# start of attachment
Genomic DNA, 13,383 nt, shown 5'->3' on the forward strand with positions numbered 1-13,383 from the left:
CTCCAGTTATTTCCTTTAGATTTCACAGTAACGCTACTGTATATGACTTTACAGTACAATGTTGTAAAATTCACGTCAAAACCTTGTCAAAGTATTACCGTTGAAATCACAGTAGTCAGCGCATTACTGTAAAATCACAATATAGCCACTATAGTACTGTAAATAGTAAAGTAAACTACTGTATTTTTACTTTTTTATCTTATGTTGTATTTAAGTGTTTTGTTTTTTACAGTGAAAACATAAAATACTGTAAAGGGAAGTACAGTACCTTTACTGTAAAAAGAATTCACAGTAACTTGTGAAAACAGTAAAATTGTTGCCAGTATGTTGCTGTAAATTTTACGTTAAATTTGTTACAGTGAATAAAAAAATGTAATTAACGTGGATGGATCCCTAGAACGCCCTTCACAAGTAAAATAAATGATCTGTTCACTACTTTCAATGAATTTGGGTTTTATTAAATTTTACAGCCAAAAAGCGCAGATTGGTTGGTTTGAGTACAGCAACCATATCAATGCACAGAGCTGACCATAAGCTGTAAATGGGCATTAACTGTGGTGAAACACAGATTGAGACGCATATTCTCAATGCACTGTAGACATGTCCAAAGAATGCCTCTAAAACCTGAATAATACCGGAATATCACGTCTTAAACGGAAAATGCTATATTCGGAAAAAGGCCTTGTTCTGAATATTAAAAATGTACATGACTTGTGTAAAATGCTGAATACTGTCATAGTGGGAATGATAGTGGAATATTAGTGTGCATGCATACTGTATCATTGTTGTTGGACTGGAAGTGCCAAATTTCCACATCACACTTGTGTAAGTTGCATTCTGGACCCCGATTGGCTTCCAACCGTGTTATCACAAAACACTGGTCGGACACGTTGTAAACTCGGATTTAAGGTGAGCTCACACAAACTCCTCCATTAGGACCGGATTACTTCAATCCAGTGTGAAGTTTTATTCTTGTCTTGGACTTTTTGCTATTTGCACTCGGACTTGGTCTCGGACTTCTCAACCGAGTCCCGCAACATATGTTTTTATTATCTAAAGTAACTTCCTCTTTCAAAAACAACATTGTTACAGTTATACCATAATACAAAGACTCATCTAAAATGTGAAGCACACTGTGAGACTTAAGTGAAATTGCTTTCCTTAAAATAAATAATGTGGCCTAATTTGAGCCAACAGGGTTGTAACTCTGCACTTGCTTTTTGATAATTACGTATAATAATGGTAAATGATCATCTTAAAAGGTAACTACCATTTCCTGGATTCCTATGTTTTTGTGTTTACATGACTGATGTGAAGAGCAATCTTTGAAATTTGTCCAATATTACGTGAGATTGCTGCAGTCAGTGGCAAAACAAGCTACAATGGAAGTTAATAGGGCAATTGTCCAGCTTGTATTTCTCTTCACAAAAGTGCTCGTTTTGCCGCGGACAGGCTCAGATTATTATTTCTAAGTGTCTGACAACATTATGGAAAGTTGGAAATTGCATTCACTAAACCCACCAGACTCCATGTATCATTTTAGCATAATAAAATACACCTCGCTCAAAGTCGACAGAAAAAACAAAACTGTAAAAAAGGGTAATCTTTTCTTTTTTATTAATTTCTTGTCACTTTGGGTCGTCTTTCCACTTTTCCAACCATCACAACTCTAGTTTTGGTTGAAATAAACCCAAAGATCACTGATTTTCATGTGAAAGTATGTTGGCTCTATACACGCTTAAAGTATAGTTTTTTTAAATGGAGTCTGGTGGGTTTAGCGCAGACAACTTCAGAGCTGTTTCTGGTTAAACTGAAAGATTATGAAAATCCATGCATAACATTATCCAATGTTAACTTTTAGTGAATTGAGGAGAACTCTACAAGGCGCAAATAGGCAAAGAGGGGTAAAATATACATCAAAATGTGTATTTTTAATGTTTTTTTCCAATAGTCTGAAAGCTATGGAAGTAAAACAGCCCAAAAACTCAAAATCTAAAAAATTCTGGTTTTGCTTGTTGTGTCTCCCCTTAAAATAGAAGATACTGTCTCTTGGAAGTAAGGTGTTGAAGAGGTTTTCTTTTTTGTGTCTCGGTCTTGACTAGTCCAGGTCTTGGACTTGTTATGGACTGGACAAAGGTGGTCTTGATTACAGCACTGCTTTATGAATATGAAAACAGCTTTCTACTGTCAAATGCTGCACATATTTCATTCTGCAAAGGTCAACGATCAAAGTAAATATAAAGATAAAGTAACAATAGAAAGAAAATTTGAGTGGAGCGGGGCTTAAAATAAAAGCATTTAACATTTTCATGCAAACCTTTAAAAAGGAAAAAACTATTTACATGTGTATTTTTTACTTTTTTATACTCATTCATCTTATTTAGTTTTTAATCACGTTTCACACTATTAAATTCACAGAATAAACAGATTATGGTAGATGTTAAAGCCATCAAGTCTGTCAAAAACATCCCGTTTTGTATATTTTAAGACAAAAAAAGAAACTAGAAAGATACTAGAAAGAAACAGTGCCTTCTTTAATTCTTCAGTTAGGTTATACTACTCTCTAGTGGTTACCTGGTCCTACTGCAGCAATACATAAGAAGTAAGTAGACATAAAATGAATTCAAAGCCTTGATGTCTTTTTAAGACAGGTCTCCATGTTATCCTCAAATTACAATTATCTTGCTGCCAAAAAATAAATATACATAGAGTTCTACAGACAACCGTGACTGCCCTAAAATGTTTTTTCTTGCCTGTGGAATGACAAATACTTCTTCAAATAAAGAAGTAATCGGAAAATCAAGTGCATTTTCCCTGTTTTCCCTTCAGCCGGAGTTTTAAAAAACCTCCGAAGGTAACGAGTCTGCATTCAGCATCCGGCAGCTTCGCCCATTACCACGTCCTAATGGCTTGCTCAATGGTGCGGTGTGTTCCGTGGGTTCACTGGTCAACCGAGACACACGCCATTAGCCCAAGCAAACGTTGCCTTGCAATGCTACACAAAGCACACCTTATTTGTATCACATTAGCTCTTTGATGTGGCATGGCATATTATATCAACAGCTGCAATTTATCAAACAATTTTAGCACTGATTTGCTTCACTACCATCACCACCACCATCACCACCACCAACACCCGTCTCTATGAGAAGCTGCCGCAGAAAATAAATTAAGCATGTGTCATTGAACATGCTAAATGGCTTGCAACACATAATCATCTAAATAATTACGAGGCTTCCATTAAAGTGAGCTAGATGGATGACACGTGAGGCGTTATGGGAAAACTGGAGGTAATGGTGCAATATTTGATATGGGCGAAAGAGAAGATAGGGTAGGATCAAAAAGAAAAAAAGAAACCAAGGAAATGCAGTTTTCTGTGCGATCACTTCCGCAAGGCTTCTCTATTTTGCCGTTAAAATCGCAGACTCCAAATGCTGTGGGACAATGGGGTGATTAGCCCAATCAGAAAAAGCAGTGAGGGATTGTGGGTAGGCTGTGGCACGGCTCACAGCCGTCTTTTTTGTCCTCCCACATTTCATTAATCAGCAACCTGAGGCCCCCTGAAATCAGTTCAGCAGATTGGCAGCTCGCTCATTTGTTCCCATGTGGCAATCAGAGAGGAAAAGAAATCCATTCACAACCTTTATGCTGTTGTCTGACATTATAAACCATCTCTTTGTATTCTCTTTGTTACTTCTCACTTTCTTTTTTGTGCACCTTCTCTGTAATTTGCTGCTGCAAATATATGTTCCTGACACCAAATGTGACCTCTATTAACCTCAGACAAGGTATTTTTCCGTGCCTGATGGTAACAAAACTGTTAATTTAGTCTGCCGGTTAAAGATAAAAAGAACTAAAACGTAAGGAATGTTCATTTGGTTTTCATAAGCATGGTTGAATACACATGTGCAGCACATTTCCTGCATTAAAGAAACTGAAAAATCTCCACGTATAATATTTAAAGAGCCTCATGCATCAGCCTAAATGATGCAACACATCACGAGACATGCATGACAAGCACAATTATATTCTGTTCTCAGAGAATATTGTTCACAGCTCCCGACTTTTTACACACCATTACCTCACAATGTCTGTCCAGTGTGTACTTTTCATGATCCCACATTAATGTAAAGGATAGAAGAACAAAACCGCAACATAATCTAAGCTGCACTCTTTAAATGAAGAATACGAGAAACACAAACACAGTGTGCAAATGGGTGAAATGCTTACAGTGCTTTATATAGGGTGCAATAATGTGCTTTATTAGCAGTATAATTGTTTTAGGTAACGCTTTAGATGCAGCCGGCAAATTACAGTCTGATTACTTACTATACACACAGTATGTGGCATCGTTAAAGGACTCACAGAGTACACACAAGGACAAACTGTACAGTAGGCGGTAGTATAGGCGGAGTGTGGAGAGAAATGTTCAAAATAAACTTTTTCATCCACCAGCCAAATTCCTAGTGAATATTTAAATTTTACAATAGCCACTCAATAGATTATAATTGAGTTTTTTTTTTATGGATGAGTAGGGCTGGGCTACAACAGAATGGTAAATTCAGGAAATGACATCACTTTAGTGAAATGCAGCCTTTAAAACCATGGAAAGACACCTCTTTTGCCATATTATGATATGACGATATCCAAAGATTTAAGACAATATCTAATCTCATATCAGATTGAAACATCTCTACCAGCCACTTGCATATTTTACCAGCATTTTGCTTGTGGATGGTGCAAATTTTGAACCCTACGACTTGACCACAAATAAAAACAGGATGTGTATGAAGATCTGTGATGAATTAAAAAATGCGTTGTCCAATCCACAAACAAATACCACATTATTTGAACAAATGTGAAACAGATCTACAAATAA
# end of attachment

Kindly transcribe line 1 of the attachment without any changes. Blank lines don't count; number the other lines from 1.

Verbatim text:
Genomic DNA, 13,383 nt, shown 5'->3' on the forward strand with positions numbered 1-13,383 from the left: